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DIC returns to home video

Newly independent DIC Entertainment has taken a major step towards reasserting itself in the home video biz. The L.A.-based prodco recently launched a home entertainment division to exploit its hefty catalog of family-targeted animated and live-action fare, and to acquire new...
February 1, 2001

Newly independent DIC Entertainment has taken a major step towards reasserting itself in the home video biz. The L.A.-based prodco recently launched a home entertainment division to exploit its hefty catalog of family-targeted animated and live-action fare, and to acquire new catalogs that it will release on VHS, DVD and other formats. For the company, which bought itself out from under the somewhat stifling hands of parentco Disney last November, establishing the division will enable it to revive many of the properties in its catalog of some 2,500 half hours that languished while under Disney’s control. ‘When you’re a home-grown producer, like Disney, and you take on a third-party’s product, it often becomes like the ugly stepsister, and it’s never given the full attention it deserves. That’s what happened to us while we were with Disney,’ says Don Gold, the newly ensconced executive VP worldwide of DIC Home Entertainment.

Currently, Gold is sizing up studios to help with distributing DIC’s product, and will announce the company’s partners within the next two months. ‘Right now, I’m trying to understand what we have in the catalog, and figure out what product Disney has released domestically and internationally,’ he says.

For 2001, Gold has greenlit the release of approximately 20 titles, including eps of DIC-produced shows such as Inspector Gadget, Madeline, Sabrina the Animated Series and Sailor Moon. That number could go up, though, says Gold, depending on what theatrical films come out during the year. Part of DIC Home Entertainment’s strategy is to dovetail on new theatrical pics by releasing similarly themed videos. For example, in May, DIC will put out a Mummie’s Alive! feature (pulled from the DIC-produced animated series of the same name that aired sporadically on Disney Channel in the late `90s) around the same time that Universal’s The Mummy Returns unravels at theaters. ‘May will be mummy month,’ says Gold.

Additionally, in spring, the company will bow with episodic videos of Sonic the Hedgehog, Sega’s video game character that’s celebrating its 10th anniversary this year. In honor of the occasion, DIC will tie in promotionally with Sega through in-pack and on-pack offers on its Sonic videos and DVDs.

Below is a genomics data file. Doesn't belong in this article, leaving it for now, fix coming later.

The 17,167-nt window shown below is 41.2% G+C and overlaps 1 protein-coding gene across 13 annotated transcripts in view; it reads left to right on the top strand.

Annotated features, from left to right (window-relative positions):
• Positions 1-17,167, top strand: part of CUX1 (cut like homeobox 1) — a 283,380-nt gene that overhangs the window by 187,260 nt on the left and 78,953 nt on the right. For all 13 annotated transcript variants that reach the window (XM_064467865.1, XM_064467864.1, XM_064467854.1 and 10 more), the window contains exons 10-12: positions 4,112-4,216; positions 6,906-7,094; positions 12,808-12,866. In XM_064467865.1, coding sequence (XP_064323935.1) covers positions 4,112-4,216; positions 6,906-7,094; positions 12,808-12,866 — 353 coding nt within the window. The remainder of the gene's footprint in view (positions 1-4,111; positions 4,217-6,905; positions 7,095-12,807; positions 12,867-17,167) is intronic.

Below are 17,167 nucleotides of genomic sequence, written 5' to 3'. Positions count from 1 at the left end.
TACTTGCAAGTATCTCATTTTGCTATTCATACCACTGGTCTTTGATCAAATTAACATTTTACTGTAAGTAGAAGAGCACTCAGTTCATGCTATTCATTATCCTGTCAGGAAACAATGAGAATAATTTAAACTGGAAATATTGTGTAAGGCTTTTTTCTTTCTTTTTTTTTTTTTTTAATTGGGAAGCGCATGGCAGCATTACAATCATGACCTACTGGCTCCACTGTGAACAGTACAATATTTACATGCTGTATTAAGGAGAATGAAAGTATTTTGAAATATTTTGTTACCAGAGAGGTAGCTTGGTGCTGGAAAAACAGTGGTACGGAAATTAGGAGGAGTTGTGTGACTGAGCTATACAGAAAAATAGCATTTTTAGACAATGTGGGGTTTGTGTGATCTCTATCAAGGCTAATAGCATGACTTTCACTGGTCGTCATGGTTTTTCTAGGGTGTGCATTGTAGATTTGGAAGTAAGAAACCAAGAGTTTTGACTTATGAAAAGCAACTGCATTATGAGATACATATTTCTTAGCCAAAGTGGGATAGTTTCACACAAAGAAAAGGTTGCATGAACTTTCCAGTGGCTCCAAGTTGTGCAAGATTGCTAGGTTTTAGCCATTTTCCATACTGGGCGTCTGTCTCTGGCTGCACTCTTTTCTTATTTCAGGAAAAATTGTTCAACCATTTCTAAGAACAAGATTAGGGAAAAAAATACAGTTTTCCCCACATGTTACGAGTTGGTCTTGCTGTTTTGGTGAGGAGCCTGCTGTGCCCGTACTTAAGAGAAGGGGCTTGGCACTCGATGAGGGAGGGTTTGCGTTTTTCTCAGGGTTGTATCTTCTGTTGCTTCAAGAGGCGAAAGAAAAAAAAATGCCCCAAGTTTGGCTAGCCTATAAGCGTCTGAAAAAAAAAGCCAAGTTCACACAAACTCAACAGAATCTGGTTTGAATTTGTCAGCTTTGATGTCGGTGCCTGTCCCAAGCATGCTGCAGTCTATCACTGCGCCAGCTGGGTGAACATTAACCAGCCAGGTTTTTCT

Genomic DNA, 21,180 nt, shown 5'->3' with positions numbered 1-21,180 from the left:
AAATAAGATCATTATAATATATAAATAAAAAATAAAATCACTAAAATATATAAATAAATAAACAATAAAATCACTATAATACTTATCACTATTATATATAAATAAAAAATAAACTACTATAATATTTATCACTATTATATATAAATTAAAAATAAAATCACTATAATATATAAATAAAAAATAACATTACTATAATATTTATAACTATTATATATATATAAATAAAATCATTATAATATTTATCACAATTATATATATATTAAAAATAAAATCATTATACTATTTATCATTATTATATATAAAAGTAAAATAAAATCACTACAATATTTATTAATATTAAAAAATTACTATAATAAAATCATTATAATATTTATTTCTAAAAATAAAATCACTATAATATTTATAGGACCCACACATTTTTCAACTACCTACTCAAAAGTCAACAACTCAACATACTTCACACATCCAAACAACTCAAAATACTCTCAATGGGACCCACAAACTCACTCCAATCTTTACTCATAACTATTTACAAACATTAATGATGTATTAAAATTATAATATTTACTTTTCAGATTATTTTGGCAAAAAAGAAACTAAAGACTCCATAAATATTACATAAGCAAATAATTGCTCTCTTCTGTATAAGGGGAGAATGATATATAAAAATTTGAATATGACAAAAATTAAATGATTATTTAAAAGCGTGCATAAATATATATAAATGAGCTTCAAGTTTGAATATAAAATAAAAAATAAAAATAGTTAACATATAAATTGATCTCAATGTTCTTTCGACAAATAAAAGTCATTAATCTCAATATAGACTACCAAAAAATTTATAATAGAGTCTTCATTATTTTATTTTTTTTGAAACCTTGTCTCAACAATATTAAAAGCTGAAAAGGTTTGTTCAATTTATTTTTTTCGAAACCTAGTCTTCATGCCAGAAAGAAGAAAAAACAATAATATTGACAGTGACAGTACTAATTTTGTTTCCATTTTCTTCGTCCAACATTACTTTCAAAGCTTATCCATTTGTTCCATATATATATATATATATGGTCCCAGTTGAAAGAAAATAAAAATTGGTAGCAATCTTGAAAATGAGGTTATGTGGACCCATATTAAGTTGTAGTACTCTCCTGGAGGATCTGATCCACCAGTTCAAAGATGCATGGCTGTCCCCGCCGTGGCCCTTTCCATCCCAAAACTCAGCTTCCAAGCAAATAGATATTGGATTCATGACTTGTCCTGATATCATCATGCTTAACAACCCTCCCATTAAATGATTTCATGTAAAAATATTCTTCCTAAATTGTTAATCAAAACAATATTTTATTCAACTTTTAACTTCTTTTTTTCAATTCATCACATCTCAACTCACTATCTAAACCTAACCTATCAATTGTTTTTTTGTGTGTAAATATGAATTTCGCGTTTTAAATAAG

In Q4, DIC will follow up with eps of its new animated TV show Evolution, which is based on DreamWork’s sci-fi film of the same name that stars David Duchovny and rolls into theaters this spring. Titles skedded for release in early ’02 include eps of Poor Richard’s Almanac, a half-hour educational toon that DIC produced for a fall 2001 debut on PBS, and Super Duper Sumos, a boys action show about 1,000-pound teenage sumo wrestlers that also starts in the fall on an as yet unnamed net. Hoping to break into the increasingly important Christian family video market, DIC is producing an animated version of Ben Hur, which it will release for Easter 2002.

Beyond exploiting its own product, DIC aims to be aggressive on the acquisitions front too. San Francisco-based venture capital firm Bain Capital, which backed DIC founder Andy Heyward’s bid to buy back the company from Disney, is providing ample funding for Gold et al. to purchase other catalogs and possibly other companies. ‘If there’s content out there that we think is marketable, whether it’s animated or live action, we’ll pursue it,’ says Gold.

The company will also try to establish a strong presence at retail, says Gold, who will be working closely with DIC’s L&M department to coordinate exclusive retail promotions from on-pack premiums, to exclusive licensed products, to free advertising for each of its top eight accounts.

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